The current SVG standard 1.1 provides elements to define linear and radial gradients which allow to fill a region with a smooth transition of colors along a specified vector. In comparison to the PostScript language, these gradient variants are rather limited. PostScript supports seven different types of gradients including function-based shadings, Gouraud-shaded triangle meshes, and tensor-product patch meshes. Therefore, it’s not possible to map complex gradient definitions present in EPS files or PostScript specials to native SVG 1.1 constructs.
In order to realize these gradients in SVG, dvisvgm approximates them by filling the specified area with small monochromatic segments like in the following tensor-product and triangular patch examples with 10 and 30 segments per row, respectively:
--grad-segmentswhich defaults to 20. Increasing the number leads to better, more realistic results but also increases the size of the SVG file as each segment must be represented by a separate path element.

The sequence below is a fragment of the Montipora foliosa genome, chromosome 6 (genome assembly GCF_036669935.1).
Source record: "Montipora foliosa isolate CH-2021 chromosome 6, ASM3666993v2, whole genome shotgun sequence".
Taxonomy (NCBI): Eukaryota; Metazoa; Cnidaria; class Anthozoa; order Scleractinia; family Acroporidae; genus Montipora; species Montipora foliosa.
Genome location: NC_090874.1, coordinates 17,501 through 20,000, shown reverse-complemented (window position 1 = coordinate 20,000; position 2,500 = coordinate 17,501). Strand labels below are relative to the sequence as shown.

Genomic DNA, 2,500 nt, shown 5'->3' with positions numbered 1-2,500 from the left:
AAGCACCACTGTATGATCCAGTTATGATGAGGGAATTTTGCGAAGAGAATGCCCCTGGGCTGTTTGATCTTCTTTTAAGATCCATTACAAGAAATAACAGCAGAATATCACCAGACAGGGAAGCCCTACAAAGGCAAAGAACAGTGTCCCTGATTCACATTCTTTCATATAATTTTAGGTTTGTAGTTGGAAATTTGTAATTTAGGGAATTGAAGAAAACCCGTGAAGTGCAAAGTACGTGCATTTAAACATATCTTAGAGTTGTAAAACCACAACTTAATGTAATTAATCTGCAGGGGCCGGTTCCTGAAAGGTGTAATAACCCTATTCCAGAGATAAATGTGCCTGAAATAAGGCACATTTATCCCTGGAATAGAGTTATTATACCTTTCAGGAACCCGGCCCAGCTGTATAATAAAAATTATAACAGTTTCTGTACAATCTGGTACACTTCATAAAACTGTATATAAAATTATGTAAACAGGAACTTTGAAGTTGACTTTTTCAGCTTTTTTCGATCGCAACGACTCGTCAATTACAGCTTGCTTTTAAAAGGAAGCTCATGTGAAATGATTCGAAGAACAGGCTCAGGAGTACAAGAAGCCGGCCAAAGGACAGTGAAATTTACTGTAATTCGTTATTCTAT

As you can see in the above examples, there are small visible white gaps between adjacent segments
although they touch seamlessly. This effect results from the anti-aliasing applied by the SVG renderer
to produce smooth segment contours which usually takes the background color into account. Option
--grad-overlap allows to remove the gaps. It tells dvisvgm to create bigger, overlapping segments
that extent into the region of their right and bottom neighbors. Since the latter are drawn on top of
the overlapping parts, the visible size of all segments keeps unchanged. The results look like these:
The recent version of dvisvgm supports the following types of PostScript gradient/shading types:
- free-form Gouraud-shaded triangle meshes (type 4)
- lattice-form Gouraud-shaded triangle meshes (type 5)
- Coons patch meshes (type 6)
- tensor-product patch meshes (type 7)